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Maker Education Basic Info

Maker education is a modern approach to problem-based and project-based learning. It relies heavily on collaborative, hands-on learning experiences to solve authentic problems.

This type of education can take place outside of the classroom in “makerspaces” or schools. Maker education emphasizes learner-driven experience, interdisciplinary learning, p2p teaching, and mistake-based learning.

Maker culture

Maker culture is a contemporary, technology-based culture that is adjacent to the DIY movement and holds similar STEM education values. This culture is propelled by an artisan spirit and encourages active learning in informal, peer-led, shared experiences motivated by self-fulfillment.

Typical interests of makers include engineering, 3d printing, electronics, robotics, metalworking, woodworking, and traditional arts and crafts. Many products produced by makers are focused on promoting and monetizing healthy eating/living, sustainability, environmentalism, and local culture.

Related Article: The Rise of Micro-Credentials

Maker Education in Schools

Maker education has been gaining momentum in schools across America for the last 15 years. The Elizabeth Forward School District, located just south of Pittsburgh, adopted maker ed district-wide and partnered with Carnegie Mellon University to provide training and development for teachers to add makers ed to the curriculum.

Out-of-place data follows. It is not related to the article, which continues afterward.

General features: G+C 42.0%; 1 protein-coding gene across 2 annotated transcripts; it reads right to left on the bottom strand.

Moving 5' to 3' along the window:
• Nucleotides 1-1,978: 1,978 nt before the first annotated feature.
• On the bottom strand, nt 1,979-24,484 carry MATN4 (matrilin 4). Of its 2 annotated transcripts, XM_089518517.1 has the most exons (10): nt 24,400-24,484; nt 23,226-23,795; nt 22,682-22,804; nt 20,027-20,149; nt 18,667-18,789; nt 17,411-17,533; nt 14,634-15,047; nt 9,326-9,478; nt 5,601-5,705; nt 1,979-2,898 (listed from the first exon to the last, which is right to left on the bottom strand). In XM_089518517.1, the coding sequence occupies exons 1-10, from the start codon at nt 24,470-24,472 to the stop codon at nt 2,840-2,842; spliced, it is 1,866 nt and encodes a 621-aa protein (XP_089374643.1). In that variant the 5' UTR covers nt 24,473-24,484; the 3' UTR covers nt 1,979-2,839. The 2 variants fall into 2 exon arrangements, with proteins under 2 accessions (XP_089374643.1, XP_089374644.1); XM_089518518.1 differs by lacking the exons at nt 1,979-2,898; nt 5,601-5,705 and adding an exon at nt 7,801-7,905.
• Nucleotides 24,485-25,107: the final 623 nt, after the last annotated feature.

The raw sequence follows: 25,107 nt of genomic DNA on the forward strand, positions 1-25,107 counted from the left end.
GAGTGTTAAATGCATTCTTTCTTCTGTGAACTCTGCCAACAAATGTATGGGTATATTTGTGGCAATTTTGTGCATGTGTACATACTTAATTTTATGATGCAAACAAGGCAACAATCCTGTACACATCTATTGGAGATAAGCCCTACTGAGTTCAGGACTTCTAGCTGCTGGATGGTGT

President Obama brought attention to the movement in 2014 by holding the first ever White House Maker Faire in June. Since then, many other schools and educators have been supporting the implementation of maker education in classrooms. Advocates of the maker movement believe that making provides the opportunity to close the gender gap by bringing more women to STEM fields, as well as increasing educational equity in public school students.

The maker movement is an interesting development of a culture saturated with DIYers, entrepreneurs and problem solvers. Whether it makes its way into classrooms across the nation remains to be seen. However there are certainly plenty of opportunities for anyone to engage in making education in physical or online communities.

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